Disclaimer: this is a tentative translation, undertaken at speed and intended as a guide to the content of the breviary. I have aimed to be literal not elegant. For example, I have adopted the late Roman usage of referring to countries which the Romans divided up into provinces in the plural (the Spains, the Mauritanias). Festus’ brevity led him to make some embarrassing mistakes, but not all the mistakes are his by any means. I have not had time to think carefully about all the textual problems. The existing editions do not offer a very translatable text, and it would be misleading to offer something smoother. Addendum 2 May 2021: I have altered the translation of the first sentence, as I have long accepted M.D. Reeve's demonstration that the authentic opening words are De breviario rerum gestarum populi Romani, which have wrongly been taken as part of the title. I also removed the gloss 'Constantinople' at 9.4, found only in part of the manuscript tradition. For my subsequent article on Festus, see here.
1.1. That a briefing be prepared from the Breviarium of the deeds of the Roman people was Your Clemency's advice; I shall gladly obey the advice, as one who lacks the capacity to elaborate expansively; and following the practice of accountants, who express huge sums with abbreviated figures, I shall outline and not elaborate history. 2. So receive a work such as is totted up more briefly than words briefly spoken: so that you seem, glorious prince, not so much to read of the years and age [n.1] of the republic and the deeds of past time, as to count them.
2.1. From the foundation of the city, then, up to the rise of Your Perpetuities, by which the rule of brothers became Rome’s lot with happier outcome, there are counted 1117 years. So under the kings are counted 243 years, under the consuls 467 years, under the emperors 407 years. 2. There reigned at Rome for 243 years kings seven in number. Romulus reigned 37 years, the senators, five days each, for one year, Numa Pompilius reigned 43 years; Tullus Hostilius reigned 32 years, Ancus Martius reigned 24 years; Priscus Tarquinius reigned 38 years; Servius Tullius reigned 44 years; Lucius Tarquinius Superbus was driven from the kingship in the 24th year. 3. The consuls from Brutus and Publicola down to Pansa and Hirtius were 916 [or 917?] in number, except those who by some chance were substitutes for the same year, over 467 years. For in nine year there were not consuls at Rome; in two years under the decemvirs, in three years under the military tribunes, and Rome was without magistrates for four years. 4. The emperors from Octavian Caesar Augustus down to Jovian were 43 in number over 407 years.
3.1. To what extent Rome advanced under these three types of empire (that is, royal, consular, imperial) I shall briefly make known. Under the seven kings over 342 years, the Roman Empire did not advance further than Portus and Ostia, within the eighteenth milestone from the gates of the city of Rome, still small as she was and founded by shepherds, while neighbouring cities pressed around. 2. Under the consuls, among whom there were also occasionally dictators, over a total period of 467 years Italy up to beyond the Po was occupied, Africa was subdued, the Spains were added, the Gauls and Britains were made tributary. Out of Illyricum, the Histrians, Libyrnians and Dalmatians were tamed; the crossing to Achaea was made; the Macedonians were subdued; war was waged on the Dardanians, Moesians and Thracians, and as far as the Danube was attained. 3. In Asia the Romans first set their feet when Antiochus was expelled, when Mithridates was vanquished Pontus, his kingdom, was occupied; lesser Armenia, which the same man had held, was taken with arms; a Roman army reached into Mesopotamia; a treaty was entered with the Parthians; war was made on the Carduenians and Saracens and Arabs; all Judaea was vanquished; Cilicia, the Syrias came into the power of the Roman people; the kings of Egypt had been made federates. 4. Under the emperors over 407 years, when many emperors ruled and the republic’s Fortune was variable, there were added to the Roman world the Maritime Alps, the Cottian Alps, the Rhaetias, Noricums, [n.2] Pannonias and Moesias and the whole shore of the Danube was turned into provinces. [n.3] All of Pontus, Armenia minor, the whole of Oriens with Mesopotamia, Assyria, Arabia and Egypt passed beneath the laws of the Roman Empire.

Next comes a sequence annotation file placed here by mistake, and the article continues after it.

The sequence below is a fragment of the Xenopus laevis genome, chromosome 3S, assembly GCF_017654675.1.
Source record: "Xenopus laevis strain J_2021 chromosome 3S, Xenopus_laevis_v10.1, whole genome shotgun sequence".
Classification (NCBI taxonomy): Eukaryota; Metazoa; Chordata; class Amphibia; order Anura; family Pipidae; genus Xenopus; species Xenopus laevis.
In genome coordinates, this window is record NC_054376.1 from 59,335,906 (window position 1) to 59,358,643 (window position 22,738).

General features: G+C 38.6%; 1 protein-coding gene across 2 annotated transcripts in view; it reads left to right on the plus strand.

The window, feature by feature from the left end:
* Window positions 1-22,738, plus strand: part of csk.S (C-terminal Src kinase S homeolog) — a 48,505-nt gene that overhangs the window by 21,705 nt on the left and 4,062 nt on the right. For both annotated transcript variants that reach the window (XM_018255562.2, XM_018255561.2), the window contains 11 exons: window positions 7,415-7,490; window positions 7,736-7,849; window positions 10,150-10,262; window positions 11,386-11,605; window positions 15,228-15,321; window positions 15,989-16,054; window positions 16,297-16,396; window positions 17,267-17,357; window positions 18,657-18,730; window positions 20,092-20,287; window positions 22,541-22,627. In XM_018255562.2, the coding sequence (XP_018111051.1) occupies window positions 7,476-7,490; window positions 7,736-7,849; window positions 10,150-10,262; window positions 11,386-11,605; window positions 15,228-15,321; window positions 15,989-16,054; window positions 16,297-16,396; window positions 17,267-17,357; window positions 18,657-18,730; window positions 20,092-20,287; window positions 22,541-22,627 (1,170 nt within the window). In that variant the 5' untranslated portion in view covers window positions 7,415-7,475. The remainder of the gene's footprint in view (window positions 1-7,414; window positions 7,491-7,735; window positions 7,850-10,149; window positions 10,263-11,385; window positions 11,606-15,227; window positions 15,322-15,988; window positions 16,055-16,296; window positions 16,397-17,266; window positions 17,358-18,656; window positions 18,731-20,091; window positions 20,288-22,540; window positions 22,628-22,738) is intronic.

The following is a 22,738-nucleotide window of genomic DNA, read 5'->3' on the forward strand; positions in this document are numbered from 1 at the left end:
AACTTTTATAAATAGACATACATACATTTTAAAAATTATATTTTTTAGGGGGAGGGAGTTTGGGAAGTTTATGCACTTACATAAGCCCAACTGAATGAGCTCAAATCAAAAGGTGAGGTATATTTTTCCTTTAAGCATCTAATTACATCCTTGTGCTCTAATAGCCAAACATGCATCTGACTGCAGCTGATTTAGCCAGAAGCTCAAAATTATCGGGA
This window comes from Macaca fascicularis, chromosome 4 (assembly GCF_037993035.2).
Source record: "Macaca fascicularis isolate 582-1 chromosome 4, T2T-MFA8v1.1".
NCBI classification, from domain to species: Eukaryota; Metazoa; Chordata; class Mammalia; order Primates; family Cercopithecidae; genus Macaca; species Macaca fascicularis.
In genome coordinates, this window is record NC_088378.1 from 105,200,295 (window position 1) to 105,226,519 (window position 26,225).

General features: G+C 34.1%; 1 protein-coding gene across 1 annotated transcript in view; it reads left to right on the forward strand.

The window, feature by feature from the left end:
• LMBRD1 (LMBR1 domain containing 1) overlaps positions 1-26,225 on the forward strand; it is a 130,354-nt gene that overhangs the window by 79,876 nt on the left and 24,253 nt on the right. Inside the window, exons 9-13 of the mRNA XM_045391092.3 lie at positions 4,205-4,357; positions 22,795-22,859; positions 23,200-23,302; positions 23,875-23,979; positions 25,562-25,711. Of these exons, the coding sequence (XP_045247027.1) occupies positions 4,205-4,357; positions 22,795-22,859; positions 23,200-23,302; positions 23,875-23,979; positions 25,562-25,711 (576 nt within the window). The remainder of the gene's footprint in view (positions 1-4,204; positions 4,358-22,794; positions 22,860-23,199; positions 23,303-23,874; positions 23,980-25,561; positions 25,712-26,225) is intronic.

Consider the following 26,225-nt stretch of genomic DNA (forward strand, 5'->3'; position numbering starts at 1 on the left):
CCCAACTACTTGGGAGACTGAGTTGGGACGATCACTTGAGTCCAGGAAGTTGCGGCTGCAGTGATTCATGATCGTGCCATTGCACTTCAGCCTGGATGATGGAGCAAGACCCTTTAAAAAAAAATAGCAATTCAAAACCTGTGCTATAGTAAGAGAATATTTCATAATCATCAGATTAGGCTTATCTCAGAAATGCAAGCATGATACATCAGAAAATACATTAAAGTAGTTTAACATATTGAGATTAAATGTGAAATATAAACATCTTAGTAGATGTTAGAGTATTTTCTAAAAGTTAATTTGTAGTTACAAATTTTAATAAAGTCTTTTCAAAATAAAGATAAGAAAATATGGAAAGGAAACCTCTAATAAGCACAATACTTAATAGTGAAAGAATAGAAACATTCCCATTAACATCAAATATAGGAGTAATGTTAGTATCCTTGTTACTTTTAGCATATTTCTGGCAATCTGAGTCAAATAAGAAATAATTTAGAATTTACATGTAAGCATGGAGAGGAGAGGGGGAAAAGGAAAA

4.1. And the order in which the Roman state acquired the individual provinces is shown below. Sicily was made the first of the provinces. It was obtained by Marcellus the consul, when Hiero king of the Sicilians was vanquished. It was then ruled by Praetors, afterwards was entrusted to praesides: now it’s governed by consulares. 2. Sardinia and Corsica Metellus conquered; he triumphed over the Sardinians – the Sardinians often restarted the war. The government of these provinces had been joined, afterwards they had their own praetors, now they’re individually ruled by praesides. 3. Roman arms moved across to Africa for the defence of the Sicilians. Three times Africa returned to war; at the last, when Carthage had been destroyed by Africanus Scipio, it was made a province, and now is under proconsuls. 4. Numidia used to be held by friendly kings, but against Jugurtha war was declared, because he’d killed Adherbal and Hiempsal, the sons of King Micipsa; and when he had been ground down by Metellus, and captured by Marius, Numidia came within the power of the Roman people. 5. The Mauritanias were obtained by Bocchus. But when all Africa had been subdued, King Juba ruled the Mauri, and having been conquered in the course of civil war by Augustus Caesar he chose by his own wish to kill himself. 6. So the Mauritanias began to be ours and throughout all Africa six provinces were made: Africa herself, where Carthage is, is proconsular, Numidia is consular, Byzacium is consular, Tripolis and the two Mauritanias (i.e. Sitifensis and Caesariensis) are under praesides.